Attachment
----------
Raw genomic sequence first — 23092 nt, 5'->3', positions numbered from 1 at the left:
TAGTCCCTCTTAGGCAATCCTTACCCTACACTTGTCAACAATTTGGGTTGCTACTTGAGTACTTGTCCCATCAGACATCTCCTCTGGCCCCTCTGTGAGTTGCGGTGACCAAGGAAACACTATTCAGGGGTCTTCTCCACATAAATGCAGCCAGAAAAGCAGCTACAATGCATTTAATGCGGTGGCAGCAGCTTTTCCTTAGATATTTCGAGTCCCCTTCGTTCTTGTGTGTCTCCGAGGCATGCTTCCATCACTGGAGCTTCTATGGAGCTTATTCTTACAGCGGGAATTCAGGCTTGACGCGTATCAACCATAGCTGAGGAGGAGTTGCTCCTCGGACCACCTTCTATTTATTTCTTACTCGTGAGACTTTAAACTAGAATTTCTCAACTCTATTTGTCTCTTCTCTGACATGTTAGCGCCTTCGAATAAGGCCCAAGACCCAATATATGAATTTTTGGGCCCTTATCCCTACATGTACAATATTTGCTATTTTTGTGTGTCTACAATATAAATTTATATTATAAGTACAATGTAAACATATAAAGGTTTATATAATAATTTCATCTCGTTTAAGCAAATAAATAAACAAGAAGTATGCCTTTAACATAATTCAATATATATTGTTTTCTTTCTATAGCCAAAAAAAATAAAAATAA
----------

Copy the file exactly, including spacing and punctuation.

Raw genomic sequence first — 23092 nt, 5'->3', positions numbered from 1 at the left:
TAGTCCCTCTTAGGCAATCCTTACCCTACACTTGTCAACAATTTGGGTTGCTACTTGAGTACTTGTCCCATCAGACATCTCCTCTGGCCCCTCTGTGAGTTGCGGTGACCAAGGAAACACTATTCAGGGGTCTTCTCCACATAAATGCAGCCAGAAAAGCAGCTACAATGCATTTAATGCGGTGGCAGCAGCTTTTCCTTAGATATTTCGAGTCCCCTTCGTTCTTGTGTGTCTCCGAGGCATGCTTCCATCACTGGAGCTTCTATGGAGCTTATTCTTACAGCGGGAATTCAGGCTTGACGCGTATCAACCATAGCTGAGGAGGAGTTGCTCCTCGGACCACCTTCTATTTATTTCTTACTCGTGAGACTTTAAACTAGAATTTCTCAACTCTATTTGTCTCTTCTCTGACATGTTAGCGCCTTCGAATAAGGCCCAAGACCCAATATATGAATTTTTGGGCCCTTATCCCTACATGTACAATATTTGCTATTTTTGTGTGTCTACAATATAAATTTATATTATAAGTACAATGTAAACATATAAAGGTTTATATAATAATTTCATCTCGTTTAAGCAAATAAATAAACAAGAAGTATGCCTTTAACATAATTCAATATATATTGTTTTCTTTCTATAGCCAAAAAAAATAAAAATAA